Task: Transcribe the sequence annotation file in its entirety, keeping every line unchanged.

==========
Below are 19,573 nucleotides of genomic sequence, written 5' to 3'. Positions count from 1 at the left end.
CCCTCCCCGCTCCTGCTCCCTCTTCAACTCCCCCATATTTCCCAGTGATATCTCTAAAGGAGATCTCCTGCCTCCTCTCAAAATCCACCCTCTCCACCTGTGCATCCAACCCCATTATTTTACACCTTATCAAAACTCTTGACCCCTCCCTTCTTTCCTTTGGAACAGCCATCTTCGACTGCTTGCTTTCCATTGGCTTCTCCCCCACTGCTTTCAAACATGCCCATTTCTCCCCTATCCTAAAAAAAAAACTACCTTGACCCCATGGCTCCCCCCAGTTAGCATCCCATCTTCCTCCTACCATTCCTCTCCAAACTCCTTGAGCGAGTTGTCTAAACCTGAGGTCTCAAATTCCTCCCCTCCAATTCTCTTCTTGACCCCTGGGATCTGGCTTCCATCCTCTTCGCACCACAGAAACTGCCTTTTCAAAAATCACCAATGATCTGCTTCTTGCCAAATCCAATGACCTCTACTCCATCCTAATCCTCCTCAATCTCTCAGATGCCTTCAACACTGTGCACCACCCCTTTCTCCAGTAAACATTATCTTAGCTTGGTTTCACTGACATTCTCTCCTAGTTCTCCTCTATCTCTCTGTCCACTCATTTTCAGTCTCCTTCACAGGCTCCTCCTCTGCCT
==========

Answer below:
Below are 19,573 nucleotides of genomic sequence, written 5' to 3'. Positions count from 1 at the left end.
CCCTCCCCGCTCCTGCTCCCTCTTCAACTCCCCCATATTTCCCAGTGATATCTCTAAAGGAGATCTCCTGCCTCCTCTCAAAATCCACCCTCTCCACCTGTGCATCCAACCCCATTATTTTACACCTTATCAAAACTCTTGACCCCTCCCTTCTTTCCTTTGGAACAGCCATCTTCGACTGCTTGCTTTCCATTGGCTTCTCCCCCACTGCTTTCAAACATGCCCATTTCTCCCCTATCCTAAAAAAAAAACTACCTTGACCCCATGGCTCCCCCCAGTTAGCATCCCATCTTCCTCCTACCATTCCTCTCCAAACTCCTTGAGCGAGTTGTCTAAACCTGAGGTCTCAAATTCCTCCCCTCCAATTCTCTTCTTGACCCCTGGGATCTGGCTTCCATCCTCTTCGCACCACAGAAACTGCCTTTTCAAAAATCACCAATGATCTGCTTCTTGCCAAATCCAATGACCTCTACTCCATCCTAATCCTCCTCAATCTCTCAGATGCCTTCAACACTGTGCACCACCCCTTTCTCCAGTAAACATTATCTTAGCTTGGTTTCACTGACATTCTCTCCTAGTTCTCCTCTATCTCTCTGTCCACTCATTTTCAGTCTCCTTCACAGGCTCCTCCTCTGCCT